• Philip and Alexander

  • Kings and Conquerors
  • By: Adrian Goldsworthy
  • Narrated by: Neil Dickson
  • Length: 20 hrs and 36 mins
  • 4.8 out of 5 stars (407 ratings)

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Philip and Alexander  By  cover art

Philip and Alexander

By: Adrian Goldsworthy
Narrated by: Neil Dickson
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Publisher's summary

This definitive biography of one of history's most influential father-son duos tells the story of two rulers who gripped the world - and their rise and fall from power.

Alexander the Great's conquests staggered the world. He led his army across thousands of miles, overthrowing the greatest empires of his time and building a new one in their place. He claimed to be the son of a god, but he was actually the son of Philip II of Macedon.

Philip inherited a minor kingdom that was on the verge of dismemberment, but despite his youth and inexperience, he made Macedonia dominant throughout Greece. It was Philip who created the armies that Alexander led into war against Persia. In Philip and Alexander, classical historian Adrian Goldsworthy shows that without the work and influence of his father, Alexander could not have achieved so much. This is the groundbreaking biography of two men who together conquered the world.

©2020 Adrian Goldsworthy (P)2020 Basic Books

Critic reviews

"An impressive dual biography.... Goldsworthy expertly mines ancient sources to parse fact from legend.... This is a fascinating and richly detailed look at two men who 'changed the course of history.'" (Publishers Weekly)

"Riveting...Goldsworthy is the best sort of writer on ancient times. He eschews psychohistory, explains the wildly unfamiliar culture of that era, and speculates carefully...An outstandingly fresh look at well-trodden ground." (Kirkus, starred review)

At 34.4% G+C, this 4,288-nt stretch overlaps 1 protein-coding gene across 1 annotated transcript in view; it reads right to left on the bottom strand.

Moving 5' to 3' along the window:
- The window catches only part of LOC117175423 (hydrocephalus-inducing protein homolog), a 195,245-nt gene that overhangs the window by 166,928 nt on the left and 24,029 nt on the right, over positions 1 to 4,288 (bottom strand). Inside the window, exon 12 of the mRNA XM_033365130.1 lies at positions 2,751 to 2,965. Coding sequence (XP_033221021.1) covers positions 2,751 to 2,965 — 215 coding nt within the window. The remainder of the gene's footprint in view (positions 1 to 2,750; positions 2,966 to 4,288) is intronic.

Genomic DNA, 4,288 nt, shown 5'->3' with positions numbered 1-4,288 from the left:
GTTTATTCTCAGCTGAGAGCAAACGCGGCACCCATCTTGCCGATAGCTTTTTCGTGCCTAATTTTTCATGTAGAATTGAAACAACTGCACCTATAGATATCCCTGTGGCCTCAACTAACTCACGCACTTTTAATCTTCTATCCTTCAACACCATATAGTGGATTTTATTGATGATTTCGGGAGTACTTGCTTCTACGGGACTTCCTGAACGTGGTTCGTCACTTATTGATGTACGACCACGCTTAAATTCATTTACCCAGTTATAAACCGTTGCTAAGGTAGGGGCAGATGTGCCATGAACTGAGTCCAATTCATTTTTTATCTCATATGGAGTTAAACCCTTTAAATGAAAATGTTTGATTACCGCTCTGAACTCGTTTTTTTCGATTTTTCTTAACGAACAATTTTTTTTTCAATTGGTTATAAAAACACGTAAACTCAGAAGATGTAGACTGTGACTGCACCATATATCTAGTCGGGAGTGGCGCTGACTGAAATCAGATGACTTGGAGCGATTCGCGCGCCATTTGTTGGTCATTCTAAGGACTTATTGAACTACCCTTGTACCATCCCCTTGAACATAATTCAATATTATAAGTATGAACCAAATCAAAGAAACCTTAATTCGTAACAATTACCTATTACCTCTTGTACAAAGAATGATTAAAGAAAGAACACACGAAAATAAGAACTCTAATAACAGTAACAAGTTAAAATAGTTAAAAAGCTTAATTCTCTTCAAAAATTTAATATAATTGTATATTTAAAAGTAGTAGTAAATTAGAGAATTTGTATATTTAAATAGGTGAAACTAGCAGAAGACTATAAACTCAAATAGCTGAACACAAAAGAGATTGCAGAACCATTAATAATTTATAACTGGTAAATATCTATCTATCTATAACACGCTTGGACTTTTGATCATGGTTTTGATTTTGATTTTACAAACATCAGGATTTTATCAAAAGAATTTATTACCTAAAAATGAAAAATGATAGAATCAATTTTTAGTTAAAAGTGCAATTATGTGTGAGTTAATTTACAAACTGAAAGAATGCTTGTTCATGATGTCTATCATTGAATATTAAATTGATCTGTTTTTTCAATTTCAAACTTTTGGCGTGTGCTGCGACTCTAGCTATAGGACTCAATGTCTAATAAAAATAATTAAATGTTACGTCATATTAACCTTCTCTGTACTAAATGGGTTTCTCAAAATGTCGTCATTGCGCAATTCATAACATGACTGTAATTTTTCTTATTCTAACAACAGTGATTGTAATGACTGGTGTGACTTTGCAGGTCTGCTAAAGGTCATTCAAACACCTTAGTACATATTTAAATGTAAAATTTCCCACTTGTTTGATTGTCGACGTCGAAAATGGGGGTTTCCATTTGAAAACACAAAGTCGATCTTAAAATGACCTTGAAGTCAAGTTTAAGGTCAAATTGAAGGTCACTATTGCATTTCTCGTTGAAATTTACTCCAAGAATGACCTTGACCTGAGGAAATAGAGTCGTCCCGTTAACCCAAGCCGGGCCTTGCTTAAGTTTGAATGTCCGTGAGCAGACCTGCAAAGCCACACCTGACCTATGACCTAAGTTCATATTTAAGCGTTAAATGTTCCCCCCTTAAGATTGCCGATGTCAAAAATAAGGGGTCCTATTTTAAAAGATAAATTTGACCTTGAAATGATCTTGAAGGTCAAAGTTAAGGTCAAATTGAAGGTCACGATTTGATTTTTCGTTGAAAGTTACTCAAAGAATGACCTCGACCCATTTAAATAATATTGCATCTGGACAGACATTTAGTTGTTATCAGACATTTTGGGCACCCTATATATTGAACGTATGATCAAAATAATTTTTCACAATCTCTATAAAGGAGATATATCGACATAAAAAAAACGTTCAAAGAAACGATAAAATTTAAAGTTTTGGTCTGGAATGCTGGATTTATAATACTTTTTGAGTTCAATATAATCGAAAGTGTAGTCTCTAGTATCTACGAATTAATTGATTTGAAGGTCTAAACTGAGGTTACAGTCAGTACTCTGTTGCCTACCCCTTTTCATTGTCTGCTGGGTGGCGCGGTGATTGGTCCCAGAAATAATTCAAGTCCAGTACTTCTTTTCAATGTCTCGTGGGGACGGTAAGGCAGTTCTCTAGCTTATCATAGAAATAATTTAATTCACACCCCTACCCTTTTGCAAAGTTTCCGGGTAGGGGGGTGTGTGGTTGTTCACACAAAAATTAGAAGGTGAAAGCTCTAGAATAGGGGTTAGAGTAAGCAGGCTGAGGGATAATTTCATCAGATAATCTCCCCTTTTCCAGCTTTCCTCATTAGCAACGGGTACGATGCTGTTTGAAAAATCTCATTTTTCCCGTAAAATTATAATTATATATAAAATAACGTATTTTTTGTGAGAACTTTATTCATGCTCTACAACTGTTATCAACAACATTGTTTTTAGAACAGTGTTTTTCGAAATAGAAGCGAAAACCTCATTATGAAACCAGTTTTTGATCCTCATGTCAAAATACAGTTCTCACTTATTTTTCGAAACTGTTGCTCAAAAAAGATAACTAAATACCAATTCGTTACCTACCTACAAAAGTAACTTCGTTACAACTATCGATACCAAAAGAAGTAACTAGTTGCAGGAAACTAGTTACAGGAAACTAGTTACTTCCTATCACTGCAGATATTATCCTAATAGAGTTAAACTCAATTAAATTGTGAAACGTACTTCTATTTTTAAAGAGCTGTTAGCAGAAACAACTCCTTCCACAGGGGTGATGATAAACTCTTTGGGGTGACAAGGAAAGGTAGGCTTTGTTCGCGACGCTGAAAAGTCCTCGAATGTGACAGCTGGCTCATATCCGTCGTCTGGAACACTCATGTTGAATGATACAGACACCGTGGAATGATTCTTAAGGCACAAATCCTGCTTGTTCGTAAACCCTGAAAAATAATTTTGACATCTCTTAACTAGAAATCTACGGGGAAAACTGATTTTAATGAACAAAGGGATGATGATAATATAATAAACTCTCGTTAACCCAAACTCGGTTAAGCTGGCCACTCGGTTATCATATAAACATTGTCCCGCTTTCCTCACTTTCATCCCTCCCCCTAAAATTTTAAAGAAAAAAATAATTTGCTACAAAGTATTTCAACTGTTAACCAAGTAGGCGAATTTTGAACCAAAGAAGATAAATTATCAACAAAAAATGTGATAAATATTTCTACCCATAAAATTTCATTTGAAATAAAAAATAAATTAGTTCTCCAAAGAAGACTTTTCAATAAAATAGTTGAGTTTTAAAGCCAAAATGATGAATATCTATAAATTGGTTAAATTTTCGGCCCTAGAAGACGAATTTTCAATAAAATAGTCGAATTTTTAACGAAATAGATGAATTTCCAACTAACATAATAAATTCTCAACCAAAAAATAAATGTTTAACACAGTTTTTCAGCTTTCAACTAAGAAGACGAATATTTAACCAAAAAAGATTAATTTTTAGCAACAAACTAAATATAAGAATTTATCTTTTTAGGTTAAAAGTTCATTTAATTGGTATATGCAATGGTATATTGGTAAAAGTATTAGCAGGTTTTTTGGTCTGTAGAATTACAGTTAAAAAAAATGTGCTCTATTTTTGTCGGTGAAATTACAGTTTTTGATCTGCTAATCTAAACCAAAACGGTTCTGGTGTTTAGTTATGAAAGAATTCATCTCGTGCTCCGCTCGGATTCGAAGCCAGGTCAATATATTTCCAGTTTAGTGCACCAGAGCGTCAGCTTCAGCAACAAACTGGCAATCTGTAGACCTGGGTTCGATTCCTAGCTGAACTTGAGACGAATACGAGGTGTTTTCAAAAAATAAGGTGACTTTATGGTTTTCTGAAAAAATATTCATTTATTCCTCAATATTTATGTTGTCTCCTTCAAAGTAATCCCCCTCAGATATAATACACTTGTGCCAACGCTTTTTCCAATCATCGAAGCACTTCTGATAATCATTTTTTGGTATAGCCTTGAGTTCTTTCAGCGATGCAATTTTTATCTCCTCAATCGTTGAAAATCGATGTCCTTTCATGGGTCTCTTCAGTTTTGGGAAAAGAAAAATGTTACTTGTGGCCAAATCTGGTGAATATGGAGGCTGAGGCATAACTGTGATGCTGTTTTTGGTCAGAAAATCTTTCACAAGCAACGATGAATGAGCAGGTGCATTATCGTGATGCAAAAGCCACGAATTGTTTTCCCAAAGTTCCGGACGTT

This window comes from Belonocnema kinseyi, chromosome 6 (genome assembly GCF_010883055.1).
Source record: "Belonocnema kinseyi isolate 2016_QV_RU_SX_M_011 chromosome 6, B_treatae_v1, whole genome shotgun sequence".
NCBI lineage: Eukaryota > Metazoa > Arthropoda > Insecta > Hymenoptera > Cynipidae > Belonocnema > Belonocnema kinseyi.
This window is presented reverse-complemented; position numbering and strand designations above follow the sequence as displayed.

"Philip and Alexander is another wonderful product of Adrian Goldsworthy's historical craft - sterling scholarship, engaging prose, insightful analysis, and unbiased assessment. Goldsworthy explores brilliantly the complex relationship between father and son, the failure of the Greek city-states to stop them, the proper credit for the Macedonian expansion, and the megalomania of Alexander's near global conquests. A brilliant account of how father and son changed the world, for both good and bad." (Victor Davis Hanson, author of A War Like No Other: How the Athenians and Spartans Fought the Peloponnesian War)

What listeners say about Philip and Alexander

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Horrible narrator

I liked this book, but the annoying voice of the narrator didn't make it enjoyable to listen to. Hearing him lisp the name Demosthenes is truly something scary.

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10 people found this helpful

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    5 out of 5 stars
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    5 out of 5 stars

Great, but inconsistent pronunciation.

A great piece of writing with steady, clear reading. However no consistency or normalcy in pronunciation. “Roxanne” is pronounced at least three different ways throughout the book, as an example. Same with “Patroclus” and others. Would take me out of it/require me to slow down and wonder what they were referring to. All in all a great book, though.

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5 people found this helpful

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    4 out of 5 stars
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    4 out of 5 stars

Overwhelming at times

Not being a scholar on Ancient Greece or that era I found myself having to research names and places. I found that once I studied an ancient map of the area and did some homework the book became easier to comprehend. Loads of information and journal accounts.

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5 people found this helpful

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Goldsworthy knocks it out of the park again

My favorite author of ancient history covers the dynamic history of the great conqueror and his dad.

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3 people found this helpful

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    5 out of 5 stars
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Exceptional!

The author has clearly spent a long time studying, and portrays the lives of King Philip and Alexander the Great with great detail. I couldn't stop listening to this book until it had finished, and I enjoyed the way he compared them with Roman's, and made some modern references as well.